There were a few times in Knuckleduster where characters are expressing how much they care about either one another or a loved one that’s not currently present—like Thorp when he’s talking about his sister. Talking about love, expressing it, letting someone you know you really care about them, is hard enough to do in life without sounding silly, but when doing it in fiction, it has to sound natural while still be interesting to read. In fiction, unlike real life, you can go back and tweak things, erase the stuff that might come off as awkward or redundant. But I try my best to leave most of that in, though, because in real life when someone expresses themselves, it is tough. It is awkward. There’s a lot of ‘ums’ being thrown around. And in fiction, if it’s true to the heart, it shouldn’t be any different. Finding that balance of realness and readability is a tight-rope sometimes.

> When and where do you write?

I tend to write in the morning, and cut myself off at midday. It’s when I’m at my best, I think, with a fresh cup of coffee and the radio on and the world isn’t quite awake yet. The morning, I believe, is when the good ideas are still floating around in the ether waiting to get snatched up. I tend to write in the same place I start a project at until it’s through. Geography is important, I think. Study the meteor where it landed, don’t haul it off to some new location to study. There might be some important pebbles that get left behind.

> What’s the best/worst thing about writing?

The best: going back over something you wrote a month ago and saying, “Hey, that was actually pretty good!” The worst: going back over something you wrote a month ago and saying, “What was I thinking?”

Seriously, though, the best thing is when you hear someone you’ve never met before say is they really enjoyed your book or story. We write to be read, and when someone does that, likes it, and tells you they liked it? So, so great. Warms the heart.

The worst thing is that the cursor of most word processors blink. Blink, blink, blink. It’s like that impatient person behind you in line at the ATM tapping their toe and sighing every three seconds. When I’m blocked or have written myself into a dead end, that ever-blinking cursor and I have a staring match. And he—always—wins. I keep going, grumbling at him, even if I feel what comes out might be wrong for the story at the time. But I remind myself it can be fixed or changed later. You can’t have a decent manuscript without getting through that first draft. It’s like cursor Morse code. Blink, blink, blink means “Keep. Writing. Keep. Writing.” A true love/hate relationship if I ever saw one.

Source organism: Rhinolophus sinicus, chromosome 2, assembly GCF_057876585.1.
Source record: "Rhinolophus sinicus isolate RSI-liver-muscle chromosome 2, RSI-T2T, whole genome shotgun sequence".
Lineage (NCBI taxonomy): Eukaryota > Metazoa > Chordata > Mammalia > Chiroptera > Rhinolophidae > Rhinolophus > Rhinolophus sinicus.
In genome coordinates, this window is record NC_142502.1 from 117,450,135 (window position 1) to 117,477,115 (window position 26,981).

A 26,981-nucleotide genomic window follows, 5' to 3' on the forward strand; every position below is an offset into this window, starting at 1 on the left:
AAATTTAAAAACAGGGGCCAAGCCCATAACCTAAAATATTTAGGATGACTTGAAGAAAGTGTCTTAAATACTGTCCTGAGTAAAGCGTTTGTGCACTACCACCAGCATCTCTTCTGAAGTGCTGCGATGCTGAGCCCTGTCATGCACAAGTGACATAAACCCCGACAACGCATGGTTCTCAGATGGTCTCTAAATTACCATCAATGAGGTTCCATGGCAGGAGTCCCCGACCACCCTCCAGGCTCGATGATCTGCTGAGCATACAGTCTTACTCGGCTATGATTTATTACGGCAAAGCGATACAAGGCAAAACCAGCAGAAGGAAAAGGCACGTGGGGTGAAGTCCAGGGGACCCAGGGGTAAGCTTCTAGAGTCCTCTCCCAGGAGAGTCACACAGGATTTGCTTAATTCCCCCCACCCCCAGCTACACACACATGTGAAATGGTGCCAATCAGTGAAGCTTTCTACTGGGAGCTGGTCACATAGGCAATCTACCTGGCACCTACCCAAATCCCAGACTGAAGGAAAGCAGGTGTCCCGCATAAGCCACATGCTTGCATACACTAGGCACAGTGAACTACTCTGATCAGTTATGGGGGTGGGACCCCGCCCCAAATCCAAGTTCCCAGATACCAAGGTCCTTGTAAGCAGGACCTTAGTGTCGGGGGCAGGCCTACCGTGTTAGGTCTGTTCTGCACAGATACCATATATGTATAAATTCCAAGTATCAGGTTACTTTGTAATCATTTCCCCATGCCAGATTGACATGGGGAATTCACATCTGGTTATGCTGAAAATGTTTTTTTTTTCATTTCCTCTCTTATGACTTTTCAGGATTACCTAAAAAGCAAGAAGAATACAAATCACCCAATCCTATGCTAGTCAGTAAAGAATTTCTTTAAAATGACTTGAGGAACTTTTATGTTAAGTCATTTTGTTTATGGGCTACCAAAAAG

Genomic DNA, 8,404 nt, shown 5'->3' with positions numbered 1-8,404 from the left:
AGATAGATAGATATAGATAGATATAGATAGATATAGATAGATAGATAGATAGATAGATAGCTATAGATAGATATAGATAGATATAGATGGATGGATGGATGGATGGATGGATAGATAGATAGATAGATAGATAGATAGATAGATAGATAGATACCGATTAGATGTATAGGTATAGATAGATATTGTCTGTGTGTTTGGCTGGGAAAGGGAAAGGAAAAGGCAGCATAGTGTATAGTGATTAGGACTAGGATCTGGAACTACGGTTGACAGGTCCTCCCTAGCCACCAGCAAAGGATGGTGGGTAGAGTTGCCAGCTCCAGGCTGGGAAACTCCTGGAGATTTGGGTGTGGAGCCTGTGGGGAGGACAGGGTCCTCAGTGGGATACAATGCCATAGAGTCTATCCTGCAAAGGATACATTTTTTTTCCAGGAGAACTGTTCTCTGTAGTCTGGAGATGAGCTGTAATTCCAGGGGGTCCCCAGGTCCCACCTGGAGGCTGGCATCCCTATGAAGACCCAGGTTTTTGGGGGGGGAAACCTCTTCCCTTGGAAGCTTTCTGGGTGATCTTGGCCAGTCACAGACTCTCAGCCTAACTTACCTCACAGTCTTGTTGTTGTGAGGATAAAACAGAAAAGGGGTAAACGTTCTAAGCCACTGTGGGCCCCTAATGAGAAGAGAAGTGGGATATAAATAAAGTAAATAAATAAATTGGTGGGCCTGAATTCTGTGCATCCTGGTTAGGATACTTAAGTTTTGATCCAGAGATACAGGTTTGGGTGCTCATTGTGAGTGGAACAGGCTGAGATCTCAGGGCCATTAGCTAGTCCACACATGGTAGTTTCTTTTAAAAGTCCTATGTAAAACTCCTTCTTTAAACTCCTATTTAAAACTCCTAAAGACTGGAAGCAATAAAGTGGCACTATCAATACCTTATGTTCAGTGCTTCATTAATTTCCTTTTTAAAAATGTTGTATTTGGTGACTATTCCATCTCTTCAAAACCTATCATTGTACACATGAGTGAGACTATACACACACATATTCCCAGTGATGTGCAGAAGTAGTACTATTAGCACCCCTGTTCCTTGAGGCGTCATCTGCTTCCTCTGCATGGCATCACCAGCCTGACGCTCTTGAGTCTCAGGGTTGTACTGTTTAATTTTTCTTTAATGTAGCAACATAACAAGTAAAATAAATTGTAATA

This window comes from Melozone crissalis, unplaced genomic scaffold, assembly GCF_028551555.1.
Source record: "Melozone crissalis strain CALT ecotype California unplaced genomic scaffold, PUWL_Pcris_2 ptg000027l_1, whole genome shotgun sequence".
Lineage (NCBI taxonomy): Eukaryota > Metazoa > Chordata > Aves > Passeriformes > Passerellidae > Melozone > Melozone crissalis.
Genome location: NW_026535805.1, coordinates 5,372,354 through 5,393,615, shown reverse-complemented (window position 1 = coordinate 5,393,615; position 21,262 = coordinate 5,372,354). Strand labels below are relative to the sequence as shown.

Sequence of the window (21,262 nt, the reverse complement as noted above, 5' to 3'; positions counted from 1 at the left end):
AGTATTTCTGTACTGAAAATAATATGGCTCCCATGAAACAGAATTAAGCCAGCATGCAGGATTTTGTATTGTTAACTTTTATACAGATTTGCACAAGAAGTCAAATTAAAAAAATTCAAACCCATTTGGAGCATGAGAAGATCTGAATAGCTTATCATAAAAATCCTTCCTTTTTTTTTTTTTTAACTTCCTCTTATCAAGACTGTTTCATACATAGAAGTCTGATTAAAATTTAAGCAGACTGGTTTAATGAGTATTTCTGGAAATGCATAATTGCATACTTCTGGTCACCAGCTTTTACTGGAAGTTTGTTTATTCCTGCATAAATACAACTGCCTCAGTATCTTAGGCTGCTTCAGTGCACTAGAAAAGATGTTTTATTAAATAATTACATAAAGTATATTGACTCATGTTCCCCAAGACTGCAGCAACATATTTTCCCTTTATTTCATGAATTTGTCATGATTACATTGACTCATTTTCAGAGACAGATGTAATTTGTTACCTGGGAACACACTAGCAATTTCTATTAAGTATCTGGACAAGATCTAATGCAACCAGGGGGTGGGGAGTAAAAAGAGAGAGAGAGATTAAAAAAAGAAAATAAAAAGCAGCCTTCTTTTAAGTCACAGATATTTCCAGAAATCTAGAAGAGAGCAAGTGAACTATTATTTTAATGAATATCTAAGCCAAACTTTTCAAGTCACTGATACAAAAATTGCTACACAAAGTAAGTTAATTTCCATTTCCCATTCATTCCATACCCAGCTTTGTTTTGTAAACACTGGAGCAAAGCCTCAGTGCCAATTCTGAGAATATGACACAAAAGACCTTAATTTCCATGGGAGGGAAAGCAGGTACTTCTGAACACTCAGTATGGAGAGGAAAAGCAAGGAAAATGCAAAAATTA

> What is something you didn’t know about the publishing industry before you had your first book published?

That so many people will be willing to help you if you just ask. The publishing industry is full of helpful people and so many are willing to send you a link or the office of an agency who might be interested in your work, or even a currently-seeking publisher—if you just ask.

> Do you have any advice for hopeful authors?

It’s an oldie but a goodie. Never give up. If you want to achieve something—whatever it may be—no one ever got anything by throwing in the towel. And even if you could, would you want it? No. You want to earn it, make it on your own work and perseverance. The brass tacks tough love version: No one remembers the quitters.

 Any tips against writers block?

I do have one that I use. When working on a manuscript, find a song that really fits the feeling of your story. One that makes the world come alive in your mind when you listen to it. One you could expect to hear in the background of all the major scenes. Listen to it when writing and when you’re just thinking about the story for a while. Let your story and the song develop a sort of symbiotic relationship. Once that’s established—and this is the important part—never listen to that song again unless you’re blocked. Using songs as “mind keys” is an absolutely essential practice for me. For every project I have one squirreled away.

> How do you discipline yourself to write?

Before starting in, I tend to have a place in the plot I want to reach before the end of the day. I don’t outline the plots entirely, but I keep an idea of what I want the end to be and a few chapters ahead of where I currently am. If I flesh out the whole thing in outline, I get bored with it. If there’s no surprise in it for me as a writer, there sure won’t be one for a reader. Then, if I don’t manage to reach that projected plot point by the end of the day, I’m okay with it. I don’t beat myself up over it. But tomorrow, I darn well better get there.

> How many rejection letters did you get for your first novel or story?

The first novel I was very serious about sending around, I think I was rejected by every single literary agent working at the time. If not all of them, then a solid majority. Rejection and harsh criticism will drive you insane if you’re not careful. It comes with the territory, everyone gets rejected. So laugh it off and press on. If you think the manuscript absolutely cannot be fixed, pluck out what you can use elsewhere and put the rest to bed. Try a new genre, try a different tense or perspective. Maybe that other work wasn’t really your voice and trying something new will bring it out. And never use phoenix metaphors like I almost did just now.

1 comment:

Tami said...

Great interview on both ends!!